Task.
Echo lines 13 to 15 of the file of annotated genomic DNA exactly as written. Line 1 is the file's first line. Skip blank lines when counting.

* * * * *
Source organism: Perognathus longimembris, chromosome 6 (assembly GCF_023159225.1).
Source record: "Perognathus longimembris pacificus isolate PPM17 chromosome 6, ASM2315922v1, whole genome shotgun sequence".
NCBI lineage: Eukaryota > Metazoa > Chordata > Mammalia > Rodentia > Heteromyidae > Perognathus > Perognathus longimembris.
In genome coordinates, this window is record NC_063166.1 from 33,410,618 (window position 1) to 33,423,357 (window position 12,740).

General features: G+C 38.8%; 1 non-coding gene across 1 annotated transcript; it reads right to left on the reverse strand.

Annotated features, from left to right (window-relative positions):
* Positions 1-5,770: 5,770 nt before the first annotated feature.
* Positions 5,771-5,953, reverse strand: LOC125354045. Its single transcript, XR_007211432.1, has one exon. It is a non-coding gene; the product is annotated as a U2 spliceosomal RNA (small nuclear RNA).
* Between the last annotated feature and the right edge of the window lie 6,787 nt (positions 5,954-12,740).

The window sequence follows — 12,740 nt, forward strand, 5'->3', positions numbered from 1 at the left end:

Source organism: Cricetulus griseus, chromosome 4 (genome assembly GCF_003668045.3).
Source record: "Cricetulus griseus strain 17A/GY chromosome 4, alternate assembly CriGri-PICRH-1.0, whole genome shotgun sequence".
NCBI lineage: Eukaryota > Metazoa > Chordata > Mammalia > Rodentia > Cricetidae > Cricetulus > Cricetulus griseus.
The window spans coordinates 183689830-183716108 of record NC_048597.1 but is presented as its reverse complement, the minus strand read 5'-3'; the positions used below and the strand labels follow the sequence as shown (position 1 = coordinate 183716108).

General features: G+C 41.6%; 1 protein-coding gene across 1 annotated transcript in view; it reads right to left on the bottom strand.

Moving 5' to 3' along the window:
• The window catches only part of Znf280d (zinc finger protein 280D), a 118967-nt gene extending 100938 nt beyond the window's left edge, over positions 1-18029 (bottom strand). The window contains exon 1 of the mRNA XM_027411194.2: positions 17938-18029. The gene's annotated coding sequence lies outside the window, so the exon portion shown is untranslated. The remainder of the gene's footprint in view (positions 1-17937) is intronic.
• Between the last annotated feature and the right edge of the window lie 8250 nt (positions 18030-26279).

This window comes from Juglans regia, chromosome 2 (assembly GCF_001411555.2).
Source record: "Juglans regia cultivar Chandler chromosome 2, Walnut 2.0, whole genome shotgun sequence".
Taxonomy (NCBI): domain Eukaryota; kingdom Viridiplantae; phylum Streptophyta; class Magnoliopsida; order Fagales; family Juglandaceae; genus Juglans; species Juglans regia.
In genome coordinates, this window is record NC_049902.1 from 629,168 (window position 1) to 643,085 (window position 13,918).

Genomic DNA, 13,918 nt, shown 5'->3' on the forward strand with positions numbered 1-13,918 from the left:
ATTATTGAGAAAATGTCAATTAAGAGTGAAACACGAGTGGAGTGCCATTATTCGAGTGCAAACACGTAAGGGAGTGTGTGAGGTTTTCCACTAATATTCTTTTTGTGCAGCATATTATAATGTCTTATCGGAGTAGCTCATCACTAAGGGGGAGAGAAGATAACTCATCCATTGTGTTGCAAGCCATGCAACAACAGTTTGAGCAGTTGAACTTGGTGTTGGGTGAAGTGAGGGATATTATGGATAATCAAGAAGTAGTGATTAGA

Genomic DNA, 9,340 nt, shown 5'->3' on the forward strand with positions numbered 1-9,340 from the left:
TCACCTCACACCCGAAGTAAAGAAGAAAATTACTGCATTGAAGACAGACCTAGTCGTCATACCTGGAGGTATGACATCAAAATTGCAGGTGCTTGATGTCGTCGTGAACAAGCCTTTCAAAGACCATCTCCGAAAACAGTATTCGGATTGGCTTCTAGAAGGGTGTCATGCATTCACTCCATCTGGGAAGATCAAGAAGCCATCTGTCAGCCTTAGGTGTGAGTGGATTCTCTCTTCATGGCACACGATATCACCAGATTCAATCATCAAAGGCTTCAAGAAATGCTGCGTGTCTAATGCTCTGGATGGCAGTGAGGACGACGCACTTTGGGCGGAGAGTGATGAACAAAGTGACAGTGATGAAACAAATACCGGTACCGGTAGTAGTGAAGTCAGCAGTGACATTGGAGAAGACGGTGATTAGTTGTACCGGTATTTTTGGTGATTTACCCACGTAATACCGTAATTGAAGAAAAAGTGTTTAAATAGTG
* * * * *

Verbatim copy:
NCBI lineage: Eukaryota > Metazoa > Chordata > Mammalia > Rodentia > Cricetidae > Cricetulus > Cricetulus griseus.
The window spans coordinates 183689830-183716108 of record NC_048597.1 but is presented as its reverse complement, the minus strand read 5'-3'; the positions used below and the strand labels follow the sequence as shown (position 1 = coordinate 183716108).

General features: G+C 41.6%; 1 protein-coding gene across 1 annotated transcript in view; it reads right to left on the bottom strand.